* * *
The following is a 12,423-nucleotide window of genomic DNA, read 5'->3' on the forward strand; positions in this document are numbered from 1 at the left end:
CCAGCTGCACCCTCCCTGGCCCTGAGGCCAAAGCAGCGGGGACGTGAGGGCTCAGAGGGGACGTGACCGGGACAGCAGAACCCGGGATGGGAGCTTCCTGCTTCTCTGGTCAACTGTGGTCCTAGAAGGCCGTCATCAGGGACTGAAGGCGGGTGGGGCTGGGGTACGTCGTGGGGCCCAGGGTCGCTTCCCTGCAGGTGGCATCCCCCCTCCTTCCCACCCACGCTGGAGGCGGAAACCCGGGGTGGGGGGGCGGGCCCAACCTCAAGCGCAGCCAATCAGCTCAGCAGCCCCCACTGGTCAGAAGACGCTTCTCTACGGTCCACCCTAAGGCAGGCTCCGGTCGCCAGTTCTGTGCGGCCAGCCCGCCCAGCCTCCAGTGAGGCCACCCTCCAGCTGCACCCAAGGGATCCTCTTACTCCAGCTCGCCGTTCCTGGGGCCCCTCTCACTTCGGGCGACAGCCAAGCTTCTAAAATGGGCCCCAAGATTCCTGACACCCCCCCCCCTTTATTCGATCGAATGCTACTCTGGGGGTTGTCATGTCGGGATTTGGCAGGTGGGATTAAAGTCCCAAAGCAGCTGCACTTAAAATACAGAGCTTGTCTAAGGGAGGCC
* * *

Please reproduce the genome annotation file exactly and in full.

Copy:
The following is a 12,423-nucleotide window of genomic DNA, read 5'->3' on the forward strand; positions in this document are numbered from 1 at the left end:
CCAGCTGCACCCTCCCTGGCCCTGAGGCCAAAGCAGCGGGGACGTGAGGGCTCAGAGGGGACGTGACCGGGACAGCAGAACCCGGGATGGGAGCTTCCTGCTTCTCTGGTCAACTGTGGTCCTAGAAGGCCGTCATCAGGGACTGAAGGCGGGTGGGGCTGGGGTACGTCGTGGGGCCCAGGGTCGCTTCCCTGCAGGTGGCATCCCCCCTCCTTCCCACCCACGCTGGAGGCGGAAACCCGGGGTGGGGGGGCGGGCCCAACCTCAAGCGCAGCCAATCAGCTCAGCAGCCCCCACTGGTCAGAAGACGCTTCTCTACGGTCCACCCTAAGGCAGGCTCCGGTCGCCAGTTCTGTGCGGCCAGCCCGCCCAGCCTCCAGTGAGGCCACCCTCCAGCTGCACCCAAGGGATCCTCTTACTCCAGCTCGCCGTTCCTGGGGCCCCTCTCACTTCGGGCGACAGCCAAGCTTCTAAAATGGGCCCCAAGATTCCTGACACCCCCCCCCCTTTATTCGATCGAATGCTACTCTGGGGGTTGTCATGTCGGGATTTGGCAGGTGGGATTAAAGTCCCAAAGCAGCTGCACTTAAAATACAGAGCTTGTCTAAGGGAGGCC